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Stranded vehicles litter ports over controversial CET levy

By Sulaimon Salau
08 May 2022   |   4:06 am
Thousands of vehicles are currently littering the Lagos ports as a result of the brouhaha between the Customs brokers and the Nigeria Customs Service (NCS), over the controversial 15 per cent Common External Tariff (CET) Levy, lingers.

Lagos ports . Photo: STEARSNG

Thousands of vehicles are currently littering the Lagos ports as a result of the brouhaha between the Customs brokers and the Nigeria Customs Service (NCS), over the controversial 15 per cent Common External Tariff (CET) Levy, lingers.

The abandoned vehicles are now accumulating demurrage and rents, which creates serious bottleneck to revenue collection and impediment to trade.

With the Customs changing the controversial 15 per cent National Automotive Council (NAC) levy on motor vehicles imported into the country to 15 per cent Common External Tariff (CET) levy, the clearing agents have abandoned vehicle clearing, describing the levy as illegal.

The clearing agents, who have threatened to shutdown activities at the Lagos ports any moment from now, decried the ‘desperation’ of the NCS on the imposed levy.

President, National Council of Managing Director of Licensed Customs Agents (NCMDLCA), Lucky Amiwero, in a letter to President Mohammadu Buhari, which was obtained by The Guardian, said, “the imposition of common External Tariff (CET) levy of 15 per cent on Motor vehicles that is not backed by any law or approved in the Finance Act of 2020 and 2021 and not provided in any law of the land and assessed on motor vehicles by Nigeria Customs Service (NCS)”.

He said: “There is no such thing as CET levy of 15 per cent either on motor vehicles or goods, the only approval is on ECOWAS trade liberalization levy (ETLS) of 0.5 per cent, the introduction of CET levy is strange to our domestic law and the ECOWAS convention on import duties and levies assessment and collection”.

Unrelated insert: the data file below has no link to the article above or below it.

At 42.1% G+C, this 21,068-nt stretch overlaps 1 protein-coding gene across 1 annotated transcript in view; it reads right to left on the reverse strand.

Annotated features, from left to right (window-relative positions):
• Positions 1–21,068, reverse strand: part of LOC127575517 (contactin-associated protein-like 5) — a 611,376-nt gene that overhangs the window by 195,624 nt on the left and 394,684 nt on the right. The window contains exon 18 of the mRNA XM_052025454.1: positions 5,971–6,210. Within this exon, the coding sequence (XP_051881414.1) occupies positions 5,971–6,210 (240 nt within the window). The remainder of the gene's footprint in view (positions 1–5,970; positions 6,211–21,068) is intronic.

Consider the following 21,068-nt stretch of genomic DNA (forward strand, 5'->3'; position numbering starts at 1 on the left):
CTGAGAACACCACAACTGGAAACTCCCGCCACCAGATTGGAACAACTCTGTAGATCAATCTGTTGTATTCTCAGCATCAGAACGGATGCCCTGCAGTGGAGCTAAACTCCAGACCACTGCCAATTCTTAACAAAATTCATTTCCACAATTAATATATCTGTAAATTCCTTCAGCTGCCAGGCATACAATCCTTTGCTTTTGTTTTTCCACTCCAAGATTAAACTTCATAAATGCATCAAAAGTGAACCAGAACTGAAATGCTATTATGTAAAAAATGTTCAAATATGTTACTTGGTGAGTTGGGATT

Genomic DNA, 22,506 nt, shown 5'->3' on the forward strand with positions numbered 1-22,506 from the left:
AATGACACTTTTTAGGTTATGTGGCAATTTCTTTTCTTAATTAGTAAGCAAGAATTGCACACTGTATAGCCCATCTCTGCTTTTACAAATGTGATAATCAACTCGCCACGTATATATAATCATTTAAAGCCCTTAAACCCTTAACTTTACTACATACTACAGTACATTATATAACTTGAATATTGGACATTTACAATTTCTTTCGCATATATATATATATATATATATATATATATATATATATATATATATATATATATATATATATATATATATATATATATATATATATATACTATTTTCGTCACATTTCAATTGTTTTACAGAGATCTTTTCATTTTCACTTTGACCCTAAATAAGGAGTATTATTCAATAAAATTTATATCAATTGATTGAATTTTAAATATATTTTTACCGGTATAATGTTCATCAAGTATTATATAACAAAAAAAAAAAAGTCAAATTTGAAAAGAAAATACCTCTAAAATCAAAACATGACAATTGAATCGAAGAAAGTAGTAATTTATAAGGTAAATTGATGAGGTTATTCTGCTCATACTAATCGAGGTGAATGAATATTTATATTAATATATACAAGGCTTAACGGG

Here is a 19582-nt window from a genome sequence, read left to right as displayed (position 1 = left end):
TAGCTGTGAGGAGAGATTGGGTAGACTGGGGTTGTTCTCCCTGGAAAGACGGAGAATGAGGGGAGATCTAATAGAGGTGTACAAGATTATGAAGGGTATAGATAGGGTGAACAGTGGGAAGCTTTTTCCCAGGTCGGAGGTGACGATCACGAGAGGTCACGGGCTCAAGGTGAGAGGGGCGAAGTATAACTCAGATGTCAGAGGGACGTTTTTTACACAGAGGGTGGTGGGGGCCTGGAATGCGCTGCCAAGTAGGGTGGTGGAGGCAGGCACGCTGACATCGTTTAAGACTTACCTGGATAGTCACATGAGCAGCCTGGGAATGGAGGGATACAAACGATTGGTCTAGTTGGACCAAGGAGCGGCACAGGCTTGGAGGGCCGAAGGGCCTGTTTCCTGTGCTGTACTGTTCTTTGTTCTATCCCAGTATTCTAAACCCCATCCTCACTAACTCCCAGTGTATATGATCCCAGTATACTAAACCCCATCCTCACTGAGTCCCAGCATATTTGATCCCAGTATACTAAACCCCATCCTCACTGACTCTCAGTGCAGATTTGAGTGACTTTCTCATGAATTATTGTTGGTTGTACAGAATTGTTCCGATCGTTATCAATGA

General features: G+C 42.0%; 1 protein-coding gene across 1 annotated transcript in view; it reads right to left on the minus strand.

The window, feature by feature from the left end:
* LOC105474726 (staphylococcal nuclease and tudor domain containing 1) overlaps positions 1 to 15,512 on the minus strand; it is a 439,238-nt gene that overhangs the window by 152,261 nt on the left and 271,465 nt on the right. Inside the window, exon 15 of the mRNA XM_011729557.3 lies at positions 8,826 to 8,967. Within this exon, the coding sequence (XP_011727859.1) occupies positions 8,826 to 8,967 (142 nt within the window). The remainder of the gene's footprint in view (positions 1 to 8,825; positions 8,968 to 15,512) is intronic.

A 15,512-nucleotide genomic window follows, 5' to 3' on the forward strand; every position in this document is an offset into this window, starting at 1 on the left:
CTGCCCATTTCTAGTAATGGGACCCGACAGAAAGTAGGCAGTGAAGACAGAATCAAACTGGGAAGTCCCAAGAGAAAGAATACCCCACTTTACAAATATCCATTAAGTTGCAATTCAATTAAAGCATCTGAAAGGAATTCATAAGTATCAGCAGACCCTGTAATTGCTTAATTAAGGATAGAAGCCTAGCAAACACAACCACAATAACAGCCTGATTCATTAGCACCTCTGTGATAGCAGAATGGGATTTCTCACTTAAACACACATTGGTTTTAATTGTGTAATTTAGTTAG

Amiwero explained: “The shifting from NAC levy of 15 per cent to CET levy of 15per cent, by the Customs contravenes the principle of World Customs Organization WCO, Kyoto convention on the simplification and harmonization of Customs procedure, the World Trade Organization under the Agreement on Trade Facilitation Agreement (ATF) which core principle is predictability, consistency and transparency on trade information, fees and charges Imposed on in connection with importation and exportation, which create confusion and impediments,” he said.

Amiwero said many vehicles are now being abandoned at the seaports due to the confusion on levy imposition by NCS.

“As a result of the confusion of the shift from NAC levy of 15 per cent to CET levy of 15 per cent without any backed legislation, many vehicles are now abandoned at the port, accumulating demurrage and rents, which creates serious bottleneck to revenue collection and impediment to trade, especially when is not covered under any domestic law, the only approval for levy for motor vehicles of 8703 cars is five per cent by the National Assembly and signed in to law by the president.

“We hereby wish the Federal Government to quickly save the trading community by intervention, so that the proper thing will be done and the port goes back to normalcy,” he said.

Also, the Taskforce Chairman of Association of Nigerian Licensed Customs Agents (ANLCA) at Tin Can Island Port, Alhaji Rilwan Amuni condemned the desperation with which the customs service is trying to generate revenue at all costs.

“When the customs found that we are shouting on them on the 15 per cent NAC, they have ran to change the nomenclature to CET Levy. We called some of our colleagues operating under ECOWAS, they told us there is nothing like CET Levy in their own column”

“If you compute the cost insurance and freight, the duty and the NAC, VAT, ETLS and seven per cent surcharge, you would find out that we are paying more now compared to when we pay 35 per cent duty, it amounts to double taxation” he said.